From Natalie Shorey, Stago, Inc. Regional Manager, Sydney, Australia:
This clinical case & related question came from the scientists at St George Hospital, one of our teaching hospitals here in Sydney. It prompted some discussion when I put it to other scientists, withour coming to any conclusion so I thought I’d pose the question to you.
A patient has multi organ failure with a grossly elevated ferritin of >99999 ug/mL and the following coagulation profile: prothrombin time (PT), 26.9 s; PT mix, 16.9 s; partial thromboplastin time (APTT) 125 s; APTT mix, 43.8 s ( partial correction), fibrinogen 1.9 g/L; thrombin time (TCT) 87.9 s; D-dimer <20 ng/ml, equivocal lupus, reduced extrinsic and intrinsic factors. Heparin has been excluded as a cause of the elevated APTT. Can the extremely high ferritin level be the cause or someway be attributed to the prolonged APTT?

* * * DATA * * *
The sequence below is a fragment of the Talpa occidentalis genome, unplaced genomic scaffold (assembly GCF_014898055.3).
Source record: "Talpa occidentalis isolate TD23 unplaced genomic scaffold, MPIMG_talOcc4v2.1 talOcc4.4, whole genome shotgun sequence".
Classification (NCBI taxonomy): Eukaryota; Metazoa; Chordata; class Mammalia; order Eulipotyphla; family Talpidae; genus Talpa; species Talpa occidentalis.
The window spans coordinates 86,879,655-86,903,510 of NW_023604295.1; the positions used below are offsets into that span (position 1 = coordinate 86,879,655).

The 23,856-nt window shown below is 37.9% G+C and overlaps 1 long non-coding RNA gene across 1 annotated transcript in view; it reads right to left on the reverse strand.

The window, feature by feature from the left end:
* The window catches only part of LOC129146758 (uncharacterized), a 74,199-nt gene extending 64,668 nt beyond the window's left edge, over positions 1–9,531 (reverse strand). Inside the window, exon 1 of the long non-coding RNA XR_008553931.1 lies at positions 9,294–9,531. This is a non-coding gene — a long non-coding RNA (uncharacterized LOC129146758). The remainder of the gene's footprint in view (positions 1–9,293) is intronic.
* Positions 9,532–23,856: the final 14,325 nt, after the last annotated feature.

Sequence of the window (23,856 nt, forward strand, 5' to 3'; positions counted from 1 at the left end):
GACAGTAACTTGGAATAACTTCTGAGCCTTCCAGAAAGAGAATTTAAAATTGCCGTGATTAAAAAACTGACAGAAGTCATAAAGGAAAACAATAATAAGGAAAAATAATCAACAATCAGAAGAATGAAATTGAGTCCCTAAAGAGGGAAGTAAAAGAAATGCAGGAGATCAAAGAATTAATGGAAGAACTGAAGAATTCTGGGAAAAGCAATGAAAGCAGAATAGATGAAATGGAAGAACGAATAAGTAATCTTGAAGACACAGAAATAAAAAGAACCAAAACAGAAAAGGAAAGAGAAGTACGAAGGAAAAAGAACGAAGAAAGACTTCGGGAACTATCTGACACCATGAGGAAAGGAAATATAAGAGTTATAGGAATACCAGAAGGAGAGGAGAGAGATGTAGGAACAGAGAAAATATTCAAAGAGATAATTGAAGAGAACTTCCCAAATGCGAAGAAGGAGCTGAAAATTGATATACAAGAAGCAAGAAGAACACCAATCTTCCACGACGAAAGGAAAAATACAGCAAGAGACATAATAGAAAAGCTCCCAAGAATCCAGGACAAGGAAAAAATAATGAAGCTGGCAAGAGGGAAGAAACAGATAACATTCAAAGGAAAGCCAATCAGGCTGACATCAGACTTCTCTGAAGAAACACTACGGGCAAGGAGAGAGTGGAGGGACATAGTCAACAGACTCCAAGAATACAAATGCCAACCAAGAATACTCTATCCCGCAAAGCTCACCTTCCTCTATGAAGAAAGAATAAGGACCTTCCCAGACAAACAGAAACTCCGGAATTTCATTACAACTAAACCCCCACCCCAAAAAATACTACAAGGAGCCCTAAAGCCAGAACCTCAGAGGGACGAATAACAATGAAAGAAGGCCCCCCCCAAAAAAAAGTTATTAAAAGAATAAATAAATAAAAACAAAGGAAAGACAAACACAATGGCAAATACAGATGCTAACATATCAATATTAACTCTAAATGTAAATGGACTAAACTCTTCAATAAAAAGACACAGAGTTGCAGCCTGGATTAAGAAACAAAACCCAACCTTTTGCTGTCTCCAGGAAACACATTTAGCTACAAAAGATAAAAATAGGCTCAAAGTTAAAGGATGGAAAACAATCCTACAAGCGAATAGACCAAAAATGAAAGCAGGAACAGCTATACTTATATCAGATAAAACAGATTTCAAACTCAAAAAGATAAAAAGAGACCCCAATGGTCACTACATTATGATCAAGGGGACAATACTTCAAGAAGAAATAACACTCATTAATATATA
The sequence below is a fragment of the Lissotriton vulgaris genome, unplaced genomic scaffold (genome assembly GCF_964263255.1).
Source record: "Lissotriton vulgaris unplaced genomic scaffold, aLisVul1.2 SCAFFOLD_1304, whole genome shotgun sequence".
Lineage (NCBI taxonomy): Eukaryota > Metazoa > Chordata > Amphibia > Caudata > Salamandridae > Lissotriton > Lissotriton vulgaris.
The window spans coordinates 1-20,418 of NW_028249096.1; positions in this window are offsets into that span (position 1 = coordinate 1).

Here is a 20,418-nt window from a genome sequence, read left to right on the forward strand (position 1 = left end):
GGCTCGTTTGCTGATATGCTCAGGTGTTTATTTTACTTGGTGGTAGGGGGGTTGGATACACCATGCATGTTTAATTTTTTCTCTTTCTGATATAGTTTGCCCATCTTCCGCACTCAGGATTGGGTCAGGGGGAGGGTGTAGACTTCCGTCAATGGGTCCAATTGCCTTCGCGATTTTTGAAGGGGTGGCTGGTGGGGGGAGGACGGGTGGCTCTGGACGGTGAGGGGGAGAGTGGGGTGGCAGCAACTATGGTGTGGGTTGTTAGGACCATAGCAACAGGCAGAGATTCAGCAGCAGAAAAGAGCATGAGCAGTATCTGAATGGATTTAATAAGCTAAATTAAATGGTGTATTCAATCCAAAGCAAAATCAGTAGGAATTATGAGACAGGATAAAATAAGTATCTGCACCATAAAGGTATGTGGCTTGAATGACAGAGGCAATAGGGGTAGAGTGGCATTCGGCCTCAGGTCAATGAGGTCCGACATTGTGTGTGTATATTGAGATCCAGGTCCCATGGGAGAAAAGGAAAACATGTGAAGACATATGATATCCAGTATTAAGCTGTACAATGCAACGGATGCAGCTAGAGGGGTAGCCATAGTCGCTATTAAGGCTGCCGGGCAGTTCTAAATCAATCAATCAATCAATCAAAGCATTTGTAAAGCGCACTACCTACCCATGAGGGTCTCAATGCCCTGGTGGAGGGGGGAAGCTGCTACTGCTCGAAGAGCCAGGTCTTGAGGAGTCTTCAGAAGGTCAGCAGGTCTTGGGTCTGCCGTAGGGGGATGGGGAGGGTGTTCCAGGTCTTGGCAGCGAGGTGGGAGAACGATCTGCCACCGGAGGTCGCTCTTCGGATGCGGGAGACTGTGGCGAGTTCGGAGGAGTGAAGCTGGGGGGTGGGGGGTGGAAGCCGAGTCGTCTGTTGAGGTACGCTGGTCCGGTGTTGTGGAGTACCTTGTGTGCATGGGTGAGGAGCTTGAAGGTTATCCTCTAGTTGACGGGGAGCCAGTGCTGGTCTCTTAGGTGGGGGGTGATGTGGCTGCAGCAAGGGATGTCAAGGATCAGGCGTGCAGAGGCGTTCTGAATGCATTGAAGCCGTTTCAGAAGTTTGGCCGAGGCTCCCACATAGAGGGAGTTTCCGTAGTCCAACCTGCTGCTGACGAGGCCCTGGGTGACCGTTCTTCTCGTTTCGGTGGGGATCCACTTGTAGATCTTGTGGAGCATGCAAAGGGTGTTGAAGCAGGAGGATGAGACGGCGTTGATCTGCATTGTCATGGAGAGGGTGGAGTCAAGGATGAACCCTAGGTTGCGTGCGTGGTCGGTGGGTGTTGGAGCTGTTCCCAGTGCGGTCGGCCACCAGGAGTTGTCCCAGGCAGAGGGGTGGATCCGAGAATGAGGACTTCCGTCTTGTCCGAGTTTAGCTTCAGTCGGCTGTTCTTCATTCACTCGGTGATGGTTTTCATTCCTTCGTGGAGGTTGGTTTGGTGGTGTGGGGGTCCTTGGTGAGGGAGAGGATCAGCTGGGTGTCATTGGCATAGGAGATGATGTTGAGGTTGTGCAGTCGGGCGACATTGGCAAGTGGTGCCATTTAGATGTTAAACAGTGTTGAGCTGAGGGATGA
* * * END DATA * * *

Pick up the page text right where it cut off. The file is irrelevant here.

Hello, Natalie, and thank you for your question, which I’ve distributed to several hematologists whose expertise is in hematology as well as coagulation. I received this response from Mary Ann McLane, PhD, University of Delaware: “Ferritin is stored in the liver, so were any liver studies done? It is also released significantly into the circulation in inflammation, almost making it a marker of that condition… if that helps.”
I believe Dr. McLane is on the right track; given there is no heparin, these results seem to partially support moderate to severe liver disease with loss of coagulation factor production. The low normal fibrinogen level seems to indicate advanced liver disease, as in early liver disease fibrinogen and factor VIII levels rise. It would be interesting to see the liver enzyme panel results.
A lit search reveals there is but one publication, Naithani R, Chandra J, Narayan S, Sharma S, Singh V. Thalassemia major– on the verge of bleeding or thrombosis? Hematology. 2006;11:57-61 that finds a weak positive correlation (r=.382) between ferritin and the PT but not with PTT. Let’s see what other colleagues have to say!